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Parent Alert: Occult Overload in New Marvel Movies

Movie Reviews/Entertainment
By Summer Lane

Image: Deposit Photo, Editorial Use Only

I remember when Robert Downey Jr. made his big Hollywood comeback in 2008 in the wildly successful Marvel film, Iron Man. Until that point, the only really successful (on a massive scale) Marvel movies had been the Spiderman trilogy (Sam Raimi directed, and Toby Maguire starred in the role of Peter Parker) from the early 2000s and a few X-Men movies that I personally thought were overrated (sorry if you’re a big fan!).

Iron Man was different. It was slick, funny, and simple. It marked the beginning of an unprecedented string of Marvel movies, ranging from the patriotic Captain America: The First Avenger to the belly-laughs provoked in the hilarious Guardians of the Galaxy.

While the films were not perfect in terms of being completely family-friendly, the overall theme of the films were wholesome enough: heroes overcoming the odds to vanquish very evil villains, all in the name of protecting the innocent. The Avengers, the films echo. Earth’s mightiest heroes.

Since the summation of years of trilogies and sagas with the two-part Avengers: Infinity War and Avengers: End Game, the Marvel franchise has reinvented itself in a bid to stay current with the times, continuing some of the comic heroes’ stories in movies like Dr. Strange in the Multiverse of Madness, Shang-Chi and the Legend of the 10 Rings, and Thor: Love and Thunder.

Sadly, Marvel is not so marvel-ous anymore (I know, that was a mom joke), having abandoned their devotion to strong storytelling and trading it for shockingly bold agenda items and in-your-face occult symbolism. Yes, I said occult symbolism. Don’t believe me? Let’s take a look!

Dr. Strange in the Multiverse of Madness

The first film was entertaining enough, although it was rifled with threads of witchcraft and spellcasting. Still, it was a pretty simple story. The second film, however, was easily one of the most egregiously occult movies I’ve ever seen – and this is coming from someone who used to watch horror movies (not anymore!).

The film follows Dr. Strange, who is now a very powerful wielder of magic and spells (a warlock, perhaps? I’m not sure what his title is), and who finds himself thrust back into an adventure of a lifetime when facing down the Scarlet Witch. The film is rife with pentagrams, seances, spell-casting, demon possession by proxy, summoning demonic spirits from hell, a scene depicting a satanic sacrifice/ritual, and enough visual aids for each of these scenes to fuel nightmares for years. Even my husband and I found ourselves looking away from the screen, wondering how this got approved by Disney and Marvel.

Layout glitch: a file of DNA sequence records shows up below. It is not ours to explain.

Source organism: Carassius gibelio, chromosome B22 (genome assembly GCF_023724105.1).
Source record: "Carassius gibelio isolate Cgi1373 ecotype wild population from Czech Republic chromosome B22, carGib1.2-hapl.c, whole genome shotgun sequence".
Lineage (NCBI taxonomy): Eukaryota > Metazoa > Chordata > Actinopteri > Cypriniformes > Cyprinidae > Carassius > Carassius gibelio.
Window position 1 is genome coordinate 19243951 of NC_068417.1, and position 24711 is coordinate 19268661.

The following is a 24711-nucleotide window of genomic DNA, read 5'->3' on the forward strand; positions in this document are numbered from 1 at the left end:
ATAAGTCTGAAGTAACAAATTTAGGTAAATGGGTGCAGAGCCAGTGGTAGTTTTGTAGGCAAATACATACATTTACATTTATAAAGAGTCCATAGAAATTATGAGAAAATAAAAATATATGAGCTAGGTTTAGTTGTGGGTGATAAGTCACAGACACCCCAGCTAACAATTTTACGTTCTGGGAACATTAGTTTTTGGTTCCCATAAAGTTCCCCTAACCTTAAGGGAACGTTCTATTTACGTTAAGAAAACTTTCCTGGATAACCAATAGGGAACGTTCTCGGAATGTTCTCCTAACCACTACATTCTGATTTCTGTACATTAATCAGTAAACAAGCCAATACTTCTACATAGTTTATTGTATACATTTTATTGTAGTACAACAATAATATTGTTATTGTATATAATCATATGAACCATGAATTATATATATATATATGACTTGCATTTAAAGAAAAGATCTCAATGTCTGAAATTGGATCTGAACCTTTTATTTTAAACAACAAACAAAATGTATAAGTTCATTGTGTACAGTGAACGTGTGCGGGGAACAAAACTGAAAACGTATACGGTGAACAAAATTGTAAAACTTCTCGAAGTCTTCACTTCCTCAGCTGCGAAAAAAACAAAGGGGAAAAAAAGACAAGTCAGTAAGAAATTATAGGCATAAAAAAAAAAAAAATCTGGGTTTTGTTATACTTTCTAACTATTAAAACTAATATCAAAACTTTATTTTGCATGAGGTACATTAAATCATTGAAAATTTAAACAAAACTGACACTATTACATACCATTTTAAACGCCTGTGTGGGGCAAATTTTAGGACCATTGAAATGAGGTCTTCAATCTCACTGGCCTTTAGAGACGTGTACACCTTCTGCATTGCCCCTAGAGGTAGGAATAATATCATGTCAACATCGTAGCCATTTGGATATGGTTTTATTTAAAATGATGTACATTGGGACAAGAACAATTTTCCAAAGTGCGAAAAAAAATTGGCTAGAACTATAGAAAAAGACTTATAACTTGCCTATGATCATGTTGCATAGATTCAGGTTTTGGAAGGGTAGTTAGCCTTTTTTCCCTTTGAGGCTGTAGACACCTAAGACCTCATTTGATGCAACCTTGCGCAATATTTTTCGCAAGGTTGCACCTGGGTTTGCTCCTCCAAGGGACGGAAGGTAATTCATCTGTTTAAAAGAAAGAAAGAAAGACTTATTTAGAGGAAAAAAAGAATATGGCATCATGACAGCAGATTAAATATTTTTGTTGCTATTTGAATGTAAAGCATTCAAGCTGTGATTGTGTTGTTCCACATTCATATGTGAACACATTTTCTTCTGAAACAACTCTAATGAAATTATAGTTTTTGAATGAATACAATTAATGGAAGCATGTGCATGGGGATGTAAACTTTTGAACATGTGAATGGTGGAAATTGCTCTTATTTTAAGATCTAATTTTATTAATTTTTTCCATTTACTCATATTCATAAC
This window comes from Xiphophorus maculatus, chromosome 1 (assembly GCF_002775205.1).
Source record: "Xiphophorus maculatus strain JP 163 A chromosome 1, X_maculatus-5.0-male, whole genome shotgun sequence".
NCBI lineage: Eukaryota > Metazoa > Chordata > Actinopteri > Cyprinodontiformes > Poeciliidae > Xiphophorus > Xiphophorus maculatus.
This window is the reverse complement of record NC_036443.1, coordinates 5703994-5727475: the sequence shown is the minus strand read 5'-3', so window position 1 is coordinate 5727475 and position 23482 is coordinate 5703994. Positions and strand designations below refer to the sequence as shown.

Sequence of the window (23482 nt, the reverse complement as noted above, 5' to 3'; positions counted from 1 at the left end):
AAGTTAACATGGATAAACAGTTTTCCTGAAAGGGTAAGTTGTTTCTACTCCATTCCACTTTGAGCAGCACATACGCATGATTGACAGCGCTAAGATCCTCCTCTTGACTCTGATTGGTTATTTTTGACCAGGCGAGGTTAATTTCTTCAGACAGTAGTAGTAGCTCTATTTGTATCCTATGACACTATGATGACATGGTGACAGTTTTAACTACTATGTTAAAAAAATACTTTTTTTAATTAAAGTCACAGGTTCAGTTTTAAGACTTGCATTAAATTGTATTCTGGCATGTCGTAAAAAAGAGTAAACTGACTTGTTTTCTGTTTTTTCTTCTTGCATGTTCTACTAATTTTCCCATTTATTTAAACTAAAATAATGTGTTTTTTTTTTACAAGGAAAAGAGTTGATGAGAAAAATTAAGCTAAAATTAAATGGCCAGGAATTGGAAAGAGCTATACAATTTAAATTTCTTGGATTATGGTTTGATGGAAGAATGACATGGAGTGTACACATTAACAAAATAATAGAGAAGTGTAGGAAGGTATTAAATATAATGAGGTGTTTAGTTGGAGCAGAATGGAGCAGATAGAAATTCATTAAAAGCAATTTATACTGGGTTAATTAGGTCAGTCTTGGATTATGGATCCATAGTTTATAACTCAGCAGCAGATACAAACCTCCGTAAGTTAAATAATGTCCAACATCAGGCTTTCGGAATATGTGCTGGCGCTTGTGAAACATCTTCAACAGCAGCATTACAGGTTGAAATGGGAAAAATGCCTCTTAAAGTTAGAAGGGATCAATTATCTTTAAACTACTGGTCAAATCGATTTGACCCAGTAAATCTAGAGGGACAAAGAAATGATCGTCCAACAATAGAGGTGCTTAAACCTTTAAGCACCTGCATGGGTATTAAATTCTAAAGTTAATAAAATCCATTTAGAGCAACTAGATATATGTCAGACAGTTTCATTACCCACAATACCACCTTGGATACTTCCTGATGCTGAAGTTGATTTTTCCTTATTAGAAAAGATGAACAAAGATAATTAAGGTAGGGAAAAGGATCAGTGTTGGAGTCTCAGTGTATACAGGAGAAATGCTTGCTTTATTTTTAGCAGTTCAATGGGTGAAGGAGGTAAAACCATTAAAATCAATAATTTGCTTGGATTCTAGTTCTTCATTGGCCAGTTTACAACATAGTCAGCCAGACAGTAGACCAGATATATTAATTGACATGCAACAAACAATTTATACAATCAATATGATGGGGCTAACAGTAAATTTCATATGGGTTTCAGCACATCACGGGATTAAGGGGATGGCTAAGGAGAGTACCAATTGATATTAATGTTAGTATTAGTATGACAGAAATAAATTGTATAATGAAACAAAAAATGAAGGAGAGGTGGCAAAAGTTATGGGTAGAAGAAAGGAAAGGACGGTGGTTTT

Remember when Marvel movies were centered on Hulk smashing cars and Captain America throwing his mighty shield? The good old days.

Dr. Strange also uses a third eye to practice some of his magic, a satanic symbol utilized by a real-life Satan-worshipper named Aleister Crowley – an occultist, magician, and self-proclaimed Satanic prophet. This is the same guy who called himself “The Great Beast 666.” CBN News has a good article about this here.

Almost comically, Dr. Strange also encounters a secret society in the movie known as the Illuminati, and I nearly spit out my ice cream when the film casually revealed this supposedly “humorous” name.

In case that wasn’t enough, there is even a scene where Dr. Strange waves his hand over a cup of water and turns it into wine – a not-at-all accidental mockery of Jesus’s very first miracle.

Sounds like a great, family-friendly movie, right? It gets better! The young girl whom Dr. Strange is supposedly trying to save for the entirety of the movie, for no apparent reason at all, reveals to viewers that she has “two” moms – just to make sure the LGBTQ agenda got some time in the spotlight. Satan couldn’t hog all the screentime, after all.

Thor: Love and Thunder

I will admit that the Thor movies, for adults, are really funny. The comic timing is brilliant on the part of Chris Hemsworth, but sadly, new director Taika Waititi took the newest film in a far more “woke” direction, with a hefty sprinkling of god and goddess worship.